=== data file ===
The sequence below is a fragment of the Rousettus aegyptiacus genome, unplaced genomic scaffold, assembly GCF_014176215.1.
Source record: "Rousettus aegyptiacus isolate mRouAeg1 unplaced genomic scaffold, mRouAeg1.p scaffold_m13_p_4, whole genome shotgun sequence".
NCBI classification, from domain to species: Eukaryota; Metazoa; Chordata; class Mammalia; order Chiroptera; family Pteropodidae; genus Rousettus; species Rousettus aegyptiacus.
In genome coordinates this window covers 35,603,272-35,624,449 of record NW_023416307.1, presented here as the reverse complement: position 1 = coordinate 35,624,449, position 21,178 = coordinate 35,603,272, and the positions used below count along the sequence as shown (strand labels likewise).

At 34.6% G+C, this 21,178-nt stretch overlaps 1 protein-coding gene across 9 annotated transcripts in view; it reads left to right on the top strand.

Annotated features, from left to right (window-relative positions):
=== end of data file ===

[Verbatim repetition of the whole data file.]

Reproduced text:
The sequence below is a fragment of the Rousettus aegyptiacus genome, unplaced genomic scaffold, assembly GCF_014176215.1.
Source record: "Rousettus aegyptiacus isolate mRouAeg1 unplaced genomic scaffold, mRouAeg1.p scaffold_m13_p_4, whole genome shotgun sequence".
NCBI classification, from domain to species: Eukaryota; Metazoa; Chordata; class Mammalia; order Chiroptera; family Pteropodidae; genus Rousettus; species Rousettus aegyptiacus.
In genome coordinates this window covers 35,603,272-35,624,449 of record NW_023416307.1, presented here as the reverse complement: position 1 = coordinate 35,624,449, position 21,178 = coordinate 35,603,272, and the positions used below count along the sequence as shown (strand labels likewise).

At 34.6% G+C, this 21,178-nt stretch overlaps 1 protein-coding gene across 9 annotated transcripts in view; it reads left to right on the top strand.

Annotated features, from left to right (window-relative positions):